This is a reprint from an article I wrote for TechGenix
One of the IT constants is that Microsoft will always change the way that things are done. As IT professionals it falls to us to keep our settings and configurations up to date. Preventing the AutoForwarding of email off of your domain is a security staple. Recently the transport rule that powered this stopped working for two of my clients. The rest have continued to work but it’s probably just a matter of time before they stop working too. So, my techs are off making changes proactively right now.
As a refresher, the reason that we need to prevent AutoForwarding is because it is a favorite tool of criminals to send your email to themselves so that they can learn about the company and plan their spear phishing, man in the middle, or ransomware attack. This let’s them strike with specific knowledge about the company like where your most important files are located, who your customers are, who controls the money, etc. All very important information if you’re in the extortion business.
Threat Management Policy
The new method of blocking AutoForwarding is managed in Threat Management policies instead of Exchange transport rules. It is well hidden with a relatively new default policy called Outbound spam filter policy.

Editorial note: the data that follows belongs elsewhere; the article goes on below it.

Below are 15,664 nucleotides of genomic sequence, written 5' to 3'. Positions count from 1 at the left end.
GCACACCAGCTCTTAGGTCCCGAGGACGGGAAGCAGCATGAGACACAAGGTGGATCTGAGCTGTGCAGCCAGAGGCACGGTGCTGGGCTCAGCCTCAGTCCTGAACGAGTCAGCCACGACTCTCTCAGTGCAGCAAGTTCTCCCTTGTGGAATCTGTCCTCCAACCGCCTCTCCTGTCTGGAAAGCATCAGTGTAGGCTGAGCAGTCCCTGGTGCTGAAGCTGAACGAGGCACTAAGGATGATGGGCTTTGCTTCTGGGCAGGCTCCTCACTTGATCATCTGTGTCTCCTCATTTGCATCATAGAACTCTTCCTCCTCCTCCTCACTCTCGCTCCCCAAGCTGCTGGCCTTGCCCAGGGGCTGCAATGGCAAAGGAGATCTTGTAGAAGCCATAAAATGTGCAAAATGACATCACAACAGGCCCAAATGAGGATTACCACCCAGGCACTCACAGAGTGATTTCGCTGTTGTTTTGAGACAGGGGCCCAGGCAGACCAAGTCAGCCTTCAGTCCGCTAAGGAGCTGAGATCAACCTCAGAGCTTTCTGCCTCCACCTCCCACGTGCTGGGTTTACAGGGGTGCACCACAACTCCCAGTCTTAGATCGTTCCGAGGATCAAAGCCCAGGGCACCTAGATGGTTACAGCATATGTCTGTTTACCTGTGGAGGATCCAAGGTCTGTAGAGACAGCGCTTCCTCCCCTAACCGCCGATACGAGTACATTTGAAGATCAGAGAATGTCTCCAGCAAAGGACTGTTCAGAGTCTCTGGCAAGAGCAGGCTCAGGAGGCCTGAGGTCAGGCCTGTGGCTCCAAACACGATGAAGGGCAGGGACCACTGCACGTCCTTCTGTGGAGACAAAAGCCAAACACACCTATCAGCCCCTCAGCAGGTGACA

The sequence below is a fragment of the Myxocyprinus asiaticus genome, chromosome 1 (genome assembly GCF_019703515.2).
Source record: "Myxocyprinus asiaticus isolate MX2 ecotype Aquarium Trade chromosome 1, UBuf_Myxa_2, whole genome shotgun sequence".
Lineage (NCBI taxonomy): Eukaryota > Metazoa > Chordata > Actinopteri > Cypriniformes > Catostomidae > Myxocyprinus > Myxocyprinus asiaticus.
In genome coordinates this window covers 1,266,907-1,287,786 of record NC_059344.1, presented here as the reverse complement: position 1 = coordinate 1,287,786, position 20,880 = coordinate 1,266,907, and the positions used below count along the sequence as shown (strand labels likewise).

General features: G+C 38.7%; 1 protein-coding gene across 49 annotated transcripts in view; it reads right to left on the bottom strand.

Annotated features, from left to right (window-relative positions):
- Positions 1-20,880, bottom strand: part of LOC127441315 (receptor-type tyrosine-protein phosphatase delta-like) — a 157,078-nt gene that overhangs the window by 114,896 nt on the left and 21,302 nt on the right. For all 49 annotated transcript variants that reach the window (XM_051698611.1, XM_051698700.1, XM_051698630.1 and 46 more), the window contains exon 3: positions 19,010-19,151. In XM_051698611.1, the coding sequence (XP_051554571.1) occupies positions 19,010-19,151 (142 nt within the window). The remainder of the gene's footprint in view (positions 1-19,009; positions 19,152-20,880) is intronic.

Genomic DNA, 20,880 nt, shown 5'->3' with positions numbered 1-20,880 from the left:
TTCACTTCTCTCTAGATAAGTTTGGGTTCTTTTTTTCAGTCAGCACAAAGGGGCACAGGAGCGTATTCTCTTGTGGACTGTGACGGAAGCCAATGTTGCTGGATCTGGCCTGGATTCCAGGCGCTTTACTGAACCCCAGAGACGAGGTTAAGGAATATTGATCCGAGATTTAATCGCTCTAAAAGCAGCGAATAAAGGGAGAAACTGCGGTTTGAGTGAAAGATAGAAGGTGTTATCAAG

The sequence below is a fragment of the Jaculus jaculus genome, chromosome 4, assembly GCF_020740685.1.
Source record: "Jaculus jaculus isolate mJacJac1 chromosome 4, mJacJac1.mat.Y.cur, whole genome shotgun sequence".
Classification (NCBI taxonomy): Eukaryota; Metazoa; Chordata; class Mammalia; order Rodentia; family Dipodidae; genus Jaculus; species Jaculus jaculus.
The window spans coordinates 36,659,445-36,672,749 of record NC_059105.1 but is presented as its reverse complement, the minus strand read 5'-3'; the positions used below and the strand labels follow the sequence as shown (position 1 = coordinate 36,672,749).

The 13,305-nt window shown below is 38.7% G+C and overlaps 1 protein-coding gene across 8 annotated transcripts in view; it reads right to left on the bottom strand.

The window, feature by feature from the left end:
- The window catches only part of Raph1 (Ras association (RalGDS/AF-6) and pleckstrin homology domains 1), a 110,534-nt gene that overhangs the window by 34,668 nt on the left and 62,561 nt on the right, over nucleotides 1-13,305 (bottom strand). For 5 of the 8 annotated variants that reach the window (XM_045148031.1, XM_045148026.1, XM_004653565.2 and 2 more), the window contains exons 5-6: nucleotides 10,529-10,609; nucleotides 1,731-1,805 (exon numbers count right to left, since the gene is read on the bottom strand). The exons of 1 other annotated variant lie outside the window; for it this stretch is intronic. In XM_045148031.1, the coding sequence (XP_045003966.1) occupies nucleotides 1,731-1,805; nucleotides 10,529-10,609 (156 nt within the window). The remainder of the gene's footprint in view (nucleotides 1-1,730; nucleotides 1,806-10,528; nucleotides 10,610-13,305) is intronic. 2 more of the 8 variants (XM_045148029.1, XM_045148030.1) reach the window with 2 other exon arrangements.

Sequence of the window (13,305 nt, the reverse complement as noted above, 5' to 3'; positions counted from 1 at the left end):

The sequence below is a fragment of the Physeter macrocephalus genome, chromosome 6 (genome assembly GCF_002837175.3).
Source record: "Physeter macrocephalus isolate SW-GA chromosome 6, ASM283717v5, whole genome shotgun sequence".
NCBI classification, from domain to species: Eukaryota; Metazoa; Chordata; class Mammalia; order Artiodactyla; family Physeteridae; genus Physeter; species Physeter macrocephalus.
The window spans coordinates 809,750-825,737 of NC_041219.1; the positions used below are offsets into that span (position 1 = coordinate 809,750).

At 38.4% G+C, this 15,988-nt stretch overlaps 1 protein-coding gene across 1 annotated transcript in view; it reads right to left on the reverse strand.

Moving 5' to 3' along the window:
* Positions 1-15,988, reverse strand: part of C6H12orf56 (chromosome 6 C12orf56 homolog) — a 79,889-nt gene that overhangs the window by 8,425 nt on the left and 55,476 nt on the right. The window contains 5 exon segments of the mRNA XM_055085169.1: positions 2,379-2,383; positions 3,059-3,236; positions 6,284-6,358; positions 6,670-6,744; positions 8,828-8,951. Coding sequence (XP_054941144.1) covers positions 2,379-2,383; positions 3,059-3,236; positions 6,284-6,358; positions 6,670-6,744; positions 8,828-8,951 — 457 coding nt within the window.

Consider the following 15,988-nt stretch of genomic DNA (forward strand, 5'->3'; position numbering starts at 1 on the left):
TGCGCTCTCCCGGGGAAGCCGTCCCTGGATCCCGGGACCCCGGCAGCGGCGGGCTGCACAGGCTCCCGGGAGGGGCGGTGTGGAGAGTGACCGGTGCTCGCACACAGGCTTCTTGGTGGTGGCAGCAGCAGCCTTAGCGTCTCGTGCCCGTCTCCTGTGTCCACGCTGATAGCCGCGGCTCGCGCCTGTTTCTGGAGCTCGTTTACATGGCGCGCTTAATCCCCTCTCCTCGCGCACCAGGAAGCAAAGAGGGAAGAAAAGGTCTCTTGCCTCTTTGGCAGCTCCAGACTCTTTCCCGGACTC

This policy blocks AutoForwarding of email by default. If you don’t need to make any exceptions, then you’re all set. There’s nothing more to do except to remove any existing transport rule that you may have created to block AutoForwarding because it isn’t needed any longer now that blocking is simply a default setting.
However, if you do have a need for email to be automatically forwarded from internal to an external destination, then a custom policy must be created to allow any exceptions. Most business won’t have many exceptions. It should be rare that anyone in business needs to forward all of their email automatically. However, we do see some cases where there are specific needs for automatic email forwarding. Generally, you’ll find this to be the case when email needs to go out to a cloud hosted SAAS app.
My testing has uncovered that you can’t allow autoforwarding from a mailbox because it is the system that forwards the mail, not the email address of the mailbox itself. You can see it here in the log snippet as that long ugly MicrosoftExchange address.
However, you can set an exemption to a group or a shared mailbox. These entities forward the mail as themselves. So that is the approach that we need to take. We can either create a group, if there is a large number of exceptions to make or use a shared mailbox for a single instance.
Create the custom Outbound Spam policy
Open the Security console and navigate to Policies. Then open the Anti-spam (Office 365) policy.
You will see four default policies. Notice that they are default On and cannot be turned off. Further no exceptions are allowed in the default Outbound spam filter policy so a custom one will be created. In the end the policy that we are creating will be at the top and take precedent over the default policy.
Press the create an outbound policy button
Give the policy a name of Autoforward exceptions or similar. Then expand the Notifications section and check both boxes.